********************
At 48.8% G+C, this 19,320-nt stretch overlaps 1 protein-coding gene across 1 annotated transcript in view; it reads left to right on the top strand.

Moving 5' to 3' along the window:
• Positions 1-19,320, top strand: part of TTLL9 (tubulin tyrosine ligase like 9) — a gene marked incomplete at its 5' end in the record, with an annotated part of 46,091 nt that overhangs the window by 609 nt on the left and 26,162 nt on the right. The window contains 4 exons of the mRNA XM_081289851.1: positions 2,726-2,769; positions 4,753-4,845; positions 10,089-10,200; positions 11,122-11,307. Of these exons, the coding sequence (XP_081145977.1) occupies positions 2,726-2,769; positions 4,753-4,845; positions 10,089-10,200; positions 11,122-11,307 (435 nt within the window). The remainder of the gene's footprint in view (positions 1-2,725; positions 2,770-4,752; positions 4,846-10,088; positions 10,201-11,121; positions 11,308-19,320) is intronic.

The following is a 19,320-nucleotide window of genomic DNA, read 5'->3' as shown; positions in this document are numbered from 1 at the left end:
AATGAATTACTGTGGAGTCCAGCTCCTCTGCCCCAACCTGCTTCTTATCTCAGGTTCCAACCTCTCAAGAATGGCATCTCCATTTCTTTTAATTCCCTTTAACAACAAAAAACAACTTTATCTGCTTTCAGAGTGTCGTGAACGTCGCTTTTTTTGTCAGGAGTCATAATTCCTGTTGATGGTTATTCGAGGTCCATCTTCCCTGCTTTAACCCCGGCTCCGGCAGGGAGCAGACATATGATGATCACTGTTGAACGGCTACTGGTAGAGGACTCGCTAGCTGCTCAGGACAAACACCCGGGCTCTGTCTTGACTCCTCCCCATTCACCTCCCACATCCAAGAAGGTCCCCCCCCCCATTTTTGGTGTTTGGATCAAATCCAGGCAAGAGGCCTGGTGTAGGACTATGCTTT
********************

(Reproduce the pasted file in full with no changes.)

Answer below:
At 48.8% G+C, this 19,320-nt stretch overlaps 1 protein-coding gene across 1 annotated transcript in view; it reads left to right on the top strand.

Moving 5' to 3' along the window:
• Positions 1-19,320, top strand: part of TTLL9 (tubulin tyrosine ligase like 9) — a gene marked incomplete at its 5' end in the record, with an annotated part of 46,091 nt that overhangs the window by 609 nt on the left and 26,162 nt on the right. The window contains 4 exons of the mRNA XM_081289851.1: positions 2,726-2,769; positions 4,753-4,845; positions 10,089-10,200; positions 11,122-11,307. Of these exons, the coding sequence (XP_081145977.1) occupies positions 2,726-2,769; positions 4,753-4,845; positions 10,089-10,200; positions 11,122-11,307 (435 nt within the window). The remainder of the gene's footprint in view (positions 1-2,725; positions 2,770-4,752; positions 4,846-10,088; positions 10,201-11,121; positions 11,308-19,320) is intronic.

The following is a 19,320-nucleotide window of genomic DNA, read 5'->3' as shown; positions in this document are numbered from 1 at the left end:
AATGAATTACTGTGGAGTCCAGCTCCTCTGCCCCAACCTGCTTCTTATCTCAGGTTCCAACCTCTCAAGAATGGCATCTCCATTTCTTTTAATTCCCTTTAACAACAAAAAACAACTTTATCTGCTTTCAGAGTGTCGTGAACGTCGCTTTTTTTGTCAGGAGTCATAATTCCTGTTGATGGTTATTCGAGGTCCATCTTCCCTGCTTTAACCCCGGCTCCGGCAGGGAGCAGACATATGATGATCACTGTTGAACGGCTACTGGTAGAGGACTCGCTAGCTGCTCAGGACAAACACCCGGGCTCTGTCTTGACTCCTCCCCATTCACCTCCCACATCCAAGAAGGTCCCCCCCCCCATTTTTGGTGTTTGGATCAAATCCAGGCAAGAGGCCTGGTGTAGGACTATGCTTT